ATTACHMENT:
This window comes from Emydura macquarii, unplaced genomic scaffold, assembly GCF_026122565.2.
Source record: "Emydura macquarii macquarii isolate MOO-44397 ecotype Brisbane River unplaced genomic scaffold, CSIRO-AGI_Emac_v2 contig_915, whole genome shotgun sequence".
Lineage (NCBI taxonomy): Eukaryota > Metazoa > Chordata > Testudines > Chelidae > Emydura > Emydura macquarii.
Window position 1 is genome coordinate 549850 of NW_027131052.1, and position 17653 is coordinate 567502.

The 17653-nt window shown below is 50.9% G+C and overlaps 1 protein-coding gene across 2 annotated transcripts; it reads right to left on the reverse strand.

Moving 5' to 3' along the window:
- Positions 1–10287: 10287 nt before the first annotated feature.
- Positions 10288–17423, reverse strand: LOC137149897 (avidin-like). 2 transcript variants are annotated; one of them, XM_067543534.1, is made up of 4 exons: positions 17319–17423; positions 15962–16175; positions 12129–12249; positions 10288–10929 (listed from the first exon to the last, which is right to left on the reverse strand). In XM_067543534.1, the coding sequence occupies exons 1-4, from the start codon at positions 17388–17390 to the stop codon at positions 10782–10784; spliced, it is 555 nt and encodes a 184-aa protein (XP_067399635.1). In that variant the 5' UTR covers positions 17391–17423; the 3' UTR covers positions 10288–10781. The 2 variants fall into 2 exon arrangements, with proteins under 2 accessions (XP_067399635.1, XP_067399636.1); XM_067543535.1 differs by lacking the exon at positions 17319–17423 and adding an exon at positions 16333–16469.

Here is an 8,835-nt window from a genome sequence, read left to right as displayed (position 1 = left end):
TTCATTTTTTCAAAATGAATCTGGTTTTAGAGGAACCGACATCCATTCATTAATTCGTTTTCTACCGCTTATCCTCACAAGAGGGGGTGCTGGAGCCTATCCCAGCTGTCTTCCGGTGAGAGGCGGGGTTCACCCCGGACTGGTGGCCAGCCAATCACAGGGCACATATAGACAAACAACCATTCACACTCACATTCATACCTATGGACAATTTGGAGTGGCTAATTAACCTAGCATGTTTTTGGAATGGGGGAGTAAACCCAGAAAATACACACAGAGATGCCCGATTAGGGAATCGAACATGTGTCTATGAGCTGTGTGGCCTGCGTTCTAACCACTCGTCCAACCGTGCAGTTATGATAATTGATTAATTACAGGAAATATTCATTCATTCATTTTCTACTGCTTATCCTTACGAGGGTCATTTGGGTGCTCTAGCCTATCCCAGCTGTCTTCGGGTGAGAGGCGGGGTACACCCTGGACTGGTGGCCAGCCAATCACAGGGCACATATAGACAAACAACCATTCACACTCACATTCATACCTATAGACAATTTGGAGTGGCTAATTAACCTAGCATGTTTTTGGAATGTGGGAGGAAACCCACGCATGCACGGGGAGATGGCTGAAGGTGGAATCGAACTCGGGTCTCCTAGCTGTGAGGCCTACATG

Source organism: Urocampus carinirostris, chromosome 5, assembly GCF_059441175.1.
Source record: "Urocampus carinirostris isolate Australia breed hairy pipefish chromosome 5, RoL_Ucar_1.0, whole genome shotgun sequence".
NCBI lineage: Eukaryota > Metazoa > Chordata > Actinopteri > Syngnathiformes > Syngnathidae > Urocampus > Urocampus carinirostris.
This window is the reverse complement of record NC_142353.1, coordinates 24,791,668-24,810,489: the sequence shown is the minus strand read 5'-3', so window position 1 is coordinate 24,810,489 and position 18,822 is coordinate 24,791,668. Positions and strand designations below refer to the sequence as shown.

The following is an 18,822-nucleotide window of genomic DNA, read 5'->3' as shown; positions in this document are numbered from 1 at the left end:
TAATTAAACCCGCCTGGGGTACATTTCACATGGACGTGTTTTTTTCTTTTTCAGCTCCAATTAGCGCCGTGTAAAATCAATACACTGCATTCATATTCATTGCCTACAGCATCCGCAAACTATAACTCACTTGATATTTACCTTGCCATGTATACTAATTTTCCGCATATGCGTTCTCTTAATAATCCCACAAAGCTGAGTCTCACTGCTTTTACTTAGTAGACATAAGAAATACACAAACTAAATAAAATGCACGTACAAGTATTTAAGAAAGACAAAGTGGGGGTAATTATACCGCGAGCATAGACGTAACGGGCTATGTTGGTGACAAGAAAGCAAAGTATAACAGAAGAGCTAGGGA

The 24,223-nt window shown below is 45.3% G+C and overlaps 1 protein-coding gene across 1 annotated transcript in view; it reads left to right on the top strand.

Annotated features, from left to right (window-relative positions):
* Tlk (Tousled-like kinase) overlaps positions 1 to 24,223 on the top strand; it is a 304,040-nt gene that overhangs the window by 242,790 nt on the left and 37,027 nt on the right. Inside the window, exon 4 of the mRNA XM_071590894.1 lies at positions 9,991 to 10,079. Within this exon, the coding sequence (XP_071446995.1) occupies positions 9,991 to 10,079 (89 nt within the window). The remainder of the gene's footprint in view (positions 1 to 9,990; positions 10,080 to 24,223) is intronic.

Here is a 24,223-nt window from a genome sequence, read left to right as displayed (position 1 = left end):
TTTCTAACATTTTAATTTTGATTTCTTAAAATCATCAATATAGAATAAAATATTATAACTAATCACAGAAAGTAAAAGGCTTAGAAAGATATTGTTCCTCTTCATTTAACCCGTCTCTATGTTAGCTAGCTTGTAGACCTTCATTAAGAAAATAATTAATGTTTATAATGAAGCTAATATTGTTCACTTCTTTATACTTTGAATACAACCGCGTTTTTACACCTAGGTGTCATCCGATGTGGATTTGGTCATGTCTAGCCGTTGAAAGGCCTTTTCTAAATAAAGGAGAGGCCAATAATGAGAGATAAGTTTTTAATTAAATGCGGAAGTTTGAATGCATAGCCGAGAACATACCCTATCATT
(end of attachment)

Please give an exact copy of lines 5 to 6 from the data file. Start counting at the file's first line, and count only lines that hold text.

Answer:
The 17653-nt window shown below is 50.9% G+C and overlaps 1 protein-coding gene across 2 annotated transcripts; it reads right to left on the reverse strand.

Moving 5' to 3' along the window: